CDM: I know you are a fan of Lorde's album 'Melodrama', which sort of revolves around the concept of spending a night at a house-party and the whole spectrum of emotions you go through over the course of the night. Your song 'Party's Over' and its sentiments of wanting to stay in a perfect moment forever are also really relatable. Why do you think the concept of a party is such a meaningful metaphor for musicians to write about in songs?
ASTRID S: Oh, that's a very good question. I think for me, a party is just, like you said, a moment where I always find myself feeling like, ‘Oh I wish this could last forever,’ which is a similar feeling to when you're in a relationship, or when you're graduating and you're in high school. I feel like it just seems like a really good metaphor for people to relate to in any way they can, and who doesn't like to party? And who doesn't go to parties? There's so many different parties, just like there is so many different people. You can bend and break the word ‘party’. You can write about a party in so many different ways. You can just approach it in so many ways and people can relate to it in so many ways, and a lot of people love to party, or hate to, and it just reminds me of a lot of things in life, like I said, relationships or graduating or anything really.
CDM:The tracklist sequencing for your 'Party's Over' EP takes the listener on a journey from first attraction in 'Breathe', to the end of a relationship in 'Does She Know'. Was that deliberate?
ASTRID S: Yes and no, I think both. Even though I know people probably don't listen to the whole EP throughout from track one to the last song, I like to think that they do, so I also want it to be a nice transition between the songs and so it’s not boring. I wouldn't want to put three slow songs after each other. I want it to be dynamic like it is in a concert, so yes and no. I think the first song is like the moment when you see someone and you fall in love, and the last songs are about the other part, moving forward without you, and how that’s sad. I think I thought about both things, I wanted how it was tracklisted to make sense and also for it to be dynamic.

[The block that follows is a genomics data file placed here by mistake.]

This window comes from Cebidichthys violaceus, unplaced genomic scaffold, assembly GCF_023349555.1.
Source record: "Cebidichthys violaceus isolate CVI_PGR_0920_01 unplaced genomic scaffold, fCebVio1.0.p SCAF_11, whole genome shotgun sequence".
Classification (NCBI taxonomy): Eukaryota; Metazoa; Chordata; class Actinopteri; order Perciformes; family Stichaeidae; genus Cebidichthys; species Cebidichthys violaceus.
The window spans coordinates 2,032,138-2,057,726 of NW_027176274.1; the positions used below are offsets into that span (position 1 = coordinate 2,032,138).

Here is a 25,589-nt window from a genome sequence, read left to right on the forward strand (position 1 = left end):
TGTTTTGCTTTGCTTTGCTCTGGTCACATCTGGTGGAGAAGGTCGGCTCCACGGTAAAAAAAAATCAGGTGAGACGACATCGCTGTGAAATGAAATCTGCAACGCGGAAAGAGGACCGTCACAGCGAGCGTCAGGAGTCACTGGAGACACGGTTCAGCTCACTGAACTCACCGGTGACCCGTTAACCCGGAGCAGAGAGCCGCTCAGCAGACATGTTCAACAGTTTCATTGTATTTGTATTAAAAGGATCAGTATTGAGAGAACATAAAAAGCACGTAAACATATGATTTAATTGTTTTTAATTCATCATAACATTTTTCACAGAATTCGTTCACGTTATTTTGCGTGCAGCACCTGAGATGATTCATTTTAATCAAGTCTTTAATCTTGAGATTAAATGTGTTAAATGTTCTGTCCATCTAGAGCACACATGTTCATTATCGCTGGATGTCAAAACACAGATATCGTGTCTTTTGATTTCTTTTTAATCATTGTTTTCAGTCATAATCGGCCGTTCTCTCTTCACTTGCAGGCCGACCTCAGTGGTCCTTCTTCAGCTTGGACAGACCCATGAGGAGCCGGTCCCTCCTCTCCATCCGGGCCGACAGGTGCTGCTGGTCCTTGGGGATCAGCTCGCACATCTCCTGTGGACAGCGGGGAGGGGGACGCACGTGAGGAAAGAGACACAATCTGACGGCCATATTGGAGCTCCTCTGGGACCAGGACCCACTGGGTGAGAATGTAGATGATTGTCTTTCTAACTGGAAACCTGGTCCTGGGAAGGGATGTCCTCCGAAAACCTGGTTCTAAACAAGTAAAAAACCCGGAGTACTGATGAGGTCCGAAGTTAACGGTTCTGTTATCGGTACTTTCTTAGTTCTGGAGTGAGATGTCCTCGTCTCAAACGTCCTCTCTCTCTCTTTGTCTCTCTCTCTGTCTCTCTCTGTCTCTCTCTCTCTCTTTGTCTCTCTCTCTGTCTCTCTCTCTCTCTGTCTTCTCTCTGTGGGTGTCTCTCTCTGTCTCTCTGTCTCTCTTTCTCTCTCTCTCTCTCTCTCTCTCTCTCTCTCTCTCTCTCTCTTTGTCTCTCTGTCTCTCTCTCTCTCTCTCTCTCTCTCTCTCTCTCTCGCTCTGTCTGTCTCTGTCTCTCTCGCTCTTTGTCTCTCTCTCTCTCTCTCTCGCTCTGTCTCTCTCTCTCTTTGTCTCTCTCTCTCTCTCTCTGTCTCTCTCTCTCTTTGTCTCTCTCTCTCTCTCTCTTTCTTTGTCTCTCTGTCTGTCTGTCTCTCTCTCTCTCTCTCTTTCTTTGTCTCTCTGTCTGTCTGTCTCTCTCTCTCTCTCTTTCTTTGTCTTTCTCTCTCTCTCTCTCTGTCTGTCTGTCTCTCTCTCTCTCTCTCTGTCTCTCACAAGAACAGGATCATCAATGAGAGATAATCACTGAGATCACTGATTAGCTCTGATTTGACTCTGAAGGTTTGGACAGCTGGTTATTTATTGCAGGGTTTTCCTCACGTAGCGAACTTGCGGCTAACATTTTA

CDM: In 'Jump' you sing, "I'm getting crazy ideas in my head / And I'm not even trying to stop them / Jump." What are these crazy ideas you're cooking up in your head? If you could go act upon one of them right now, what would it be?
ASTRID S: I would probably... If there was a really hot boiling cup of tea or coffee, I would just take it in my face. <laughs> I'm really crazy sometimes.
CDM: Please don't do that! Your tour manager is looking at me so horrified right now.
ASTRID S: I'm just really impulsive. I'm never going to do that sort of stuff. I'm not going to do it, but it's just really exciting to me how you have the power to just do it. It's not like I'm going to do it, but the thought of just doing it, and then you've done it. The thought of the reaction - like, what would you guys do if I just had a boiling cup of coffee and I just went <imitates throwing coffee onto face>. It's kind of funny to me! That's why I'm just like that, that's why we wrote 'Jump' - if that was the question? <laughs>
CDM: Why did you decide to only put 'Mexico' on the acoustic version of your 'Party's Over' EP?
ASTRID S: It's a song that we've tried to figure out for a very long time. We've tried to have different producers on it, but everyone that I worked with had different ideas for the production, so it was just a mess and we could never figure out what we wanted because we wanted different things. So it was just laying around, but it's a song that I really like, and then when we were going to release the acoustic EP, I just suggested to release the demo which is acoustic and then we just put it on.
CDM: Like you mentioned with the writing of 'Breathe', how does that compromise process play out with songwriters you work with?